Tuesday, 3 September 2013

Two victories for trade unions!

Last week I published an article about the current attacks by the Government against the civil service and in particular the trade unions. This included an on line petition to protest about Eric Pickles attempt to end the "check off" system (collecting union subs via the payroll). I am pleased to report that the Government has lost the court case that was held today.

The PCS website reports:

Pickles lands taxpayers with £90,000 bill

Taxpayers now face a £90,000 legal bill after a High Court judge ruled the communities secretary acted unlawfully by unilaterally scrapping the 'check off' system for collecting union subscriptions through salaries.
The Department for Communities and Local Government had tried to end the decades-old arrangement even though it only costs the department £300 a year to administer.
The judge ruled today the move was a breach of contract and must be reversed, and ordered DCLG to pay our legal costs as well as its own.
The £90,000 bill would cover the cost of check off for the next 300 years.
Pickles has previously advised local authorities to end check off but was the first cabinet minister to attempt to apply it in the civil service.
In a statement to the media, our general secretary Mark Serwotka described it as a "reckless and political attempt to undermine our union".
He added: "Pickles has very serious questions to answer about why he decided to spend tens of thousands of pounds of taxpayers' money fighting to scrap something that costs less than £30 a month."
The following report was sent out by Battersea & Wandsworth Trades Council:

Blacklisted UNITE union shop steward Frank Morris is returning to work onthe Crossrail project on 9th September. This is a massive victory, not justor UNITE but the whole of the trade union movement.

Frank Morris came to symbolise the struggle the unions are waging againstthe illegal blacklist of their members by major construction firms after he was dismissed last September. His reinstatement sends a message out: unions are back and we are ready to fight our corner if we have to.

The dismissal of Frank Morris took place soon after he took on the role of union steward and raised safety concerns about tunnelling operations on the largest publicly funded construction project in Western Europe. The Crossrail dispute was a central part of the a BBC One Panorama TV documentary: Blacklist Britain.

Blacklist campaigners and UNITE argued from the start that Frank's dismissal was due to the blacklist and have been fighting a bitter battle against the Bam-Ferrovial-Kier (BFK) consortium. The senior HR managers on the project including Ron Baron (head of HR for Crossrail) and Pat Swift (head of HR for BFK) are proven blacklisters, both having been exposed in parliament.

The 12 month dispute has rallied thousands of union members to new tactics unseen in industrial disputes including mass civil disobedience with Oxford Street, Earls  Court and Park Lane being blockaded during rush hour on over 20 occasions. The Office of the Rail Regulator was occupied by protesters the day after a gantry collapsed on the very section of the site where Frank Morris had raised safety concerns. Google HQ and major corporate investors offices in the City were occupied. Videos made by Reel News went viral around the world and turned the dispute into a cause célèbre.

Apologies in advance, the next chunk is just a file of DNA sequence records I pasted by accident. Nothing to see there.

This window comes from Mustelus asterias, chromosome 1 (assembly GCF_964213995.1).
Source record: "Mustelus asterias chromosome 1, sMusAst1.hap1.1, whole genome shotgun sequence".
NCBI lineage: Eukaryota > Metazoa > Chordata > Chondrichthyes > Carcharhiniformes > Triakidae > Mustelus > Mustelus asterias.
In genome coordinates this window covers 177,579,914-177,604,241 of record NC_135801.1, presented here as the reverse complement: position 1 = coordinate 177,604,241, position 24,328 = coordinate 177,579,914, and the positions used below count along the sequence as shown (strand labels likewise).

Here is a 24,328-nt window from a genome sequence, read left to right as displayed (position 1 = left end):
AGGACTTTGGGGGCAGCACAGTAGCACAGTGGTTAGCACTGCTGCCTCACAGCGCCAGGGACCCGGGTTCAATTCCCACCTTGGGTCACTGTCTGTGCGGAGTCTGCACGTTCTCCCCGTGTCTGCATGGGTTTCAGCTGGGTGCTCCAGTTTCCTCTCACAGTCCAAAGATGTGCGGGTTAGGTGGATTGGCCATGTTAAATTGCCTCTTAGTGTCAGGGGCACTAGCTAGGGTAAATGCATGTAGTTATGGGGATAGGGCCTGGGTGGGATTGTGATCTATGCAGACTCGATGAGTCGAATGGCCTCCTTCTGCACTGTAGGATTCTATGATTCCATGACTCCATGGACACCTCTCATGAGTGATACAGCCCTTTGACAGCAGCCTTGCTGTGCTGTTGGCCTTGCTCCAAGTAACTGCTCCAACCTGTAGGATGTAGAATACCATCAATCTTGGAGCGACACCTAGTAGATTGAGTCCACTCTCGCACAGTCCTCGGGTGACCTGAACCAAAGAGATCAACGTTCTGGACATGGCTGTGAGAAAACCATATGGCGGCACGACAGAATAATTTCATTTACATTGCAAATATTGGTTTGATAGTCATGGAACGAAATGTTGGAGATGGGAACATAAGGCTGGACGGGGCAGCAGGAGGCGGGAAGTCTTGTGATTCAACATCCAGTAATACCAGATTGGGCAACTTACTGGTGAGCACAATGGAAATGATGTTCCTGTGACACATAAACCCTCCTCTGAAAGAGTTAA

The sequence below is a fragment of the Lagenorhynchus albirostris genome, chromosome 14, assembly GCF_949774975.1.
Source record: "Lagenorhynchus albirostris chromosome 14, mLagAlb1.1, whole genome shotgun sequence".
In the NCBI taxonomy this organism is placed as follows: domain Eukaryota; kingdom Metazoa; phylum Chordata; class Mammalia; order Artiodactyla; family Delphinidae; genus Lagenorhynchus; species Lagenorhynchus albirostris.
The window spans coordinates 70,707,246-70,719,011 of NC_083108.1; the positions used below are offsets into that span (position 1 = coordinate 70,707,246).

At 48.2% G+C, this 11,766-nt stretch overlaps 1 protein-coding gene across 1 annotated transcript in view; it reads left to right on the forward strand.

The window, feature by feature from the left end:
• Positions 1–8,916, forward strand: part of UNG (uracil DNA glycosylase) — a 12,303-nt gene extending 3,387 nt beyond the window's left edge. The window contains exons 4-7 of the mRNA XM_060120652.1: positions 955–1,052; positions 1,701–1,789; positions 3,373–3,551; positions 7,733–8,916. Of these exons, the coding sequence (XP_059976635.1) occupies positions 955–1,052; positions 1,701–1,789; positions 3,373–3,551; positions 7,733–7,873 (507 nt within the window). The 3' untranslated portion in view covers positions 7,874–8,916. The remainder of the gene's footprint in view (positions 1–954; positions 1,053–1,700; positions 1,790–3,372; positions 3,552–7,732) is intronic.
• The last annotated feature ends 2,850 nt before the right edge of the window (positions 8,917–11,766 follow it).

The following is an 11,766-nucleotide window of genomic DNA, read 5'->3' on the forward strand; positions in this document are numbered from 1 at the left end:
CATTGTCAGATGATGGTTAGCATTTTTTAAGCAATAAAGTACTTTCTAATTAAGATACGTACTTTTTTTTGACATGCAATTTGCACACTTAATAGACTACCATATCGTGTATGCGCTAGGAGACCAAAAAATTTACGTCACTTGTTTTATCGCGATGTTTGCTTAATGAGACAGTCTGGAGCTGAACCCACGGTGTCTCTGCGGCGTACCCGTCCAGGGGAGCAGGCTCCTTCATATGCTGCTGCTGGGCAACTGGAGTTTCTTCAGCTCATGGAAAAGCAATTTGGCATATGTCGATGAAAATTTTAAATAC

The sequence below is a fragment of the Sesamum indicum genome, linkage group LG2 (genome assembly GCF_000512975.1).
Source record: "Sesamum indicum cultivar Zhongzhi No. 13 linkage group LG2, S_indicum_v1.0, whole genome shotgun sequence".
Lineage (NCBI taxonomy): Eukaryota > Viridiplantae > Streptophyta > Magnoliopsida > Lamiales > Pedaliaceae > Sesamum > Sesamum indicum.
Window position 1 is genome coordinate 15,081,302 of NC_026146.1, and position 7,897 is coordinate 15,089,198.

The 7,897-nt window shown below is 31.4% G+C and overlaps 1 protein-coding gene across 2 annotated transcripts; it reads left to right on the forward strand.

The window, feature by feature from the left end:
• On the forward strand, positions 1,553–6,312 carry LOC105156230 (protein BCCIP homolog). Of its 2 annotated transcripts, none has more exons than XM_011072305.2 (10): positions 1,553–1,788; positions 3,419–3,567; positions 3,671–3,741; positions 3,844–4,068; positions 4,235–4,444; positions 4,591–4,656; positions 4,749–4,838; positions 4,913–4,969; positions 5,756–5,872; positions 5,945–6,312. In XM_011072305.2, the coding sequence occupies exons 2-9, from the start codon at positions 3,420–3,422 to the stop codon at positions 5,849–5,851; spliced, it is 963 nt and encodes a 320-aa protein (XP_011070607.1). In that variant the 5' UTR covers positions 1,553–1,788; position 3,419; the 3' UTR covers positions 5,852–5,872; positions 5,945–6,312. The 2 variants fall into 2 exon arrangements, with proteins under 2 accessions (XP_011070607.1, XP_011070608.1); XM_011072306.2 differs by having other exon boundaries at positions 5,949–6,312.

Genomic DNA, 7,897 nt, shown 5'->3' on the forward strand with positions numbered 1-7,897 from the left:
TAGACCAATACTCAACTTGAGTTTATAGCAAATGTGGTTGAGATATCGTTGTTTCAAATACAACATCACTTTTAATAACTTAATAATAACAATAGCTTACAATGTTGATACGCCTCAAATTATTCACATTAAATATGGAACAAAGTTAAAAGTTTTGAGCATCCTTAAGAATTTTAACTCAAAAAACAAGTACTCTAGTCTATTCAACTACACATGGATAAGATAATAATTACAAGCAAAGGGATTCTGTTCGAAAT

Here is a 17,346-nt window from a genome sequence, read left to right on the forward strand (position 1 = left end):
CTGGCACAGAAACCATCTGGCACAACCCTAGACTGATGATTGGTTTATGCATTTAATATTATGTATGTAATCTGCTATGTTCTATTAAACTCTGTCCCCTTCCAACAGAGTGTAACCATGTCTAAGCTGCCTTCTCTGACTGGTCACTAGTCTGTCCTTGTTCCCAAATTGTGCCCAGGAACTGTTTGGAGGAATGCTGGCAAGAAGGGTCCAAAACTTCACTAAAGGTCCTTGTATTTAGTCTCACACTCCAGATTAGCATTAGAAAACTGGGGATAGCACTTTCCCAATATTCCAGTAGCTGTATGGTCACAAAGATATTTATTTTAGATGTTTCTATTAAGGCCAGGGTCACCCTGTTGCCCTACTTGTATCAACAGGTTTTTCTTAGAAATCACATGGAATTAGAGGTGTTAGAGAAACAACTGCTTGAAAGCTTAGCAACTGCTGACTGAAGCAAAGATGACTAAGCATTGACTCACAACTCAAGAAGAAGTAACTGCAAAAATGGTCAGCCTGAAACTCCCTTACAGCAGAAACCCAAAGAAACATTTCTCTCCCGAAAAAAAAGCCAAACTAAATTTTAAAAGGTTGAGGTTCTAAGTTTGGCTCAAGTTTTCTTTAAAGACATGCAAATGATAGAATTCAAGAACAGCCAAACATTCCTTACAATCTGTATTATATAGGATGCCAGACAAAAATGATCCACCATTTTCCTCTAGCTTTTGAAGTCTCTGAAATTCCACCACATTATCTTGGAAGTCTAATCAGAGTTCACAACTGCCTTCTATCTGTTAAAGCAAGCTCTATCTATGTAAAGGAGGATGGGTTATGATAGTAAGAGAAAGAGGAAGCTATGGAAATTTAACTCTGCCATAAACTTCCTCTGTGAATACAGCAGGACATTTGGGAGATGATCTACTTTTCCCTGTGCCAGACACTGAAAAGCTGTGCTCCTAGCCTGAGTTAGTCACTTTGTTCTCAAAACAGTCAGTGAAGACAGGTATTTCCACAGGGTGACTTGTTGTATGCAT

The Crossrail dispute has resulted in questions being asked in parliament, Holyrood and the London Assembly. UNITE Assistant General Secretary Gail Cartmail raised the Crossrail case as an example of ongoing blacklisting when giving evidence to the Scottish Affairs Select Committee which then referred the case to government for a full,investigation. Local Authorities have passed motions at full council meetings refusing to grant public contracts to blacklisting firms.

The dispute entered a new phase when Unite General Secretary Len McLuskey addressed the AGM of the Blacklist Support Group and promised to use the full resources of the union to "Blacklist the Blacklisters" until Frank Morris got his job back.  This leverage strategy included union protests in Holland, France, Spain, Canada and last month Chicago in an attempt to pressurise major clients to refuse contracts to firms that blacklisted union members. In the UK, dinner jacket attendees of awards ceremonies were greeted by giant inflatable rats and 40 foot banners. At one protest outside Manchester City Football ground a blacklist campaigner called George Tapp was run down by a car and suffered two fractured knees. Meetings have been taking place at ACAS with executives of Bam and Ferrovial flying in from Holland and Spain to participate.

There is a gagging order on the agreement to get Frank Morris his job back and UNITE the Union and Frank are both unable to discuss the detail of the agreement but the following Joint Statement has been issued by UNITE and BFK

BFK and Unite Joint Statement

"Today, Unite the Union and the BAM Ferrovial Kier Joint Venture (BFK) are pleased to announce that they have successfully concluded matters between them in relation to BFK's Joint Venture on the Crossrail projects.

BFK acknowledge that the conclusion of the EIS contract could have been handled better and BFK and Unite have agreed to work together to continue the provision of transparent working practices including safeguarding the right of workers to choose whether or not to join a trade union.

BFK and Unite agree that there has been no contravention of the Blacklisting Regulations on the BFK Crossrail projects.

BFK and Unite are committed to improving ways of working together. The above allows BFK and Unite to further build upon their working relationship for the good of all involved and both parties look forward toworking with each other in the future."

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